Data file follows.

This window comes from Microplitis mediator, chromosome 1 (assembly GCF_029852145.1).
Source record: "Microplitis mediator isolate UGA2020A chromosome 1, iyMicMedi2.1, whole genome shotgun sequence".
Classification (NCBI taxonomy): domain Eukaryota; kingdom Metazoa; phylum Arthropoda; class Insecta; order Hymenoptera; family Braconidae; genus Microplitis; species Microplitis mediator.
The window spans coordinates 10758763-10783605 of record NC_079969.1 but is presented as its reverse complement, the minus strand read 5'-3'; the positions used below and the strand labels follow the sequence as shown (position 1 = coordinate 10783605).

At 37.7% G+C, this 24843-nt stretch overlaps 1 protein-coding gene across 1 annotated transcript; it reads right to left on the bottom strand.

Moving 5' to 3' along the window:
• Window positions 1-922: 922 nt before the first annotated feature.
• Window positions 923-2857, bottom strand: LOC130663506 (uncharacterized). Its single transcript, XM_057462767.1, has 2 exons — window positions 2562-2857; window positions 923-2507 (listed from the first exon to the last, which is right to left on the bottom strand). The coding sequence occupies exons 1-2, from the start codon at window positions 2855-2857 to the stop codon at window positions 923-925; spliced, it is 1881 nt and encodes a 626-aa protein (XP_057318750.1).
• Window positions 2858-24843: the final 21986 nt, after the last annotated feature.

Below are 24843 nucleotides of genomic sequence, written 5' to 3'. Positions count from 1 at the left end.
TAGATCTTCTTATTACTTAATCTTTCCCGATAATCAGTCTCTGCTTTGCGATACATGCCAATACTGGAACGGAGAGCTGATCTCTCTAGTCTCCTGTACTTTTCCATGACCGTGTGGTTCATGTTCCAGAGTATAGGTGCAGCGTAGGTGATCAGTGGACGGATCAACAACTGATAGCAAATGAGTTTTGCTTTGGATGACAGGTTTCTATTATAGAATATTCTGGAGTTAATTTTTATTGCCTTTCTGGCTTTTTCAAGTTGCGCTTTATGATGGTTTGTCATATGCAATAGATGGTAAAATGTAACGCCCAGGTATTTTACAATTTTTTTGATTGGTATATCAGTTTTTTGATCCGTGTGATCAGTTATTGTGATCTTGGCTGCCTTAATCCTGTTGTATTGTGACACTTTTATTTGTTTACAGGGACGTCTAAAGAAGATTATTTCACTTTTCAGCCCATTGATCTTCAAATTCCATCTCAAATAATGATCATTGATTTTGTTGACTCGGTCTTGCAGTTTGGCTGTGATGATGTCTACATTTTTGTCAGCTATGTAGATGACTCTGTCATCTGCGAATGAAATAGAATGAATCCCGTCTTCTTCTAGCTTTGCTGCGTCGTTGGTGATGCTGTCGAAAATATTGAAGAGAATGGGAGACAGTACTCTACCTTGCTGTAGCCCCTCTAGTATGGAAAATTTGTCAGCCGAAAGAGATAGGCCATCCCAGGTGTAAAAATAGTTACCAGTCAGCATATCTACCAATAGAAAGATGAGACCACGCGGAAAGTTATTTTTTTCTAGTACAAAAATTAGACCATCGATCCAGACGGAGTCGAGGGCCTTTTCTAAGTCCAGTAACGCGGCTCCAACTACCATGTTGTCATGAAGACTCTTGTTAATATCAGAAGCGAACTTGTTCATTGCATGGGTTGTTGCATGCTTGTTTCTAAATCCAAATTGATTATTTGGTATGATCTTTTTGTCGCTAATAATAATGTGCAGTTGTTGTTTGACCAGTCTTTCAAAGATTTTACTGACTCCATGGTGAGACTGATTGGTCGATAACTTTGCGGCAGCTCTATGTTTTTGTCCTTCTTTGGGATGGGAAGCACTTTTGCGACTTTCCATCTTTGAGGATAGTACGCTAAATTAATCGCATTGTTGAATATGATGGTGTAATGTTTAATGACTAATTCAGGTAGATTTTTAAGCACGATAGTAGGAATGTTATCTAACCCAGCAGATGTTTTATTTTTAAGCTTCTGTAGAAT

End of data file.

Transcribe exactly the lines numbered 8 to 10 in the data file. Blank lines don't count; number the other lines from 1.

• Window positions 923-2857, bottom strand: LOC130663506 (uncharacterized). Its single transcript, XM_057462767.1, has 2 exons — window positions 2562-2857; window positions 923-2507 (listed from the first exon to the last, which is right to left on the bottom strand). The coding sequence occupies exons 1-2, from the start codon at window positions 2855-2857 to the stop codon at window positions 923-925; spliced, it is 1881 nt and encodes a 626-aa protein (XP_057318750.1).
• Window positions 2858-24843: the final 21986 nt, after the last annotated feature.

Below are 24843 nucleotides of genomic sequence, written 5' to 3'. Positions count from 1 at the left end.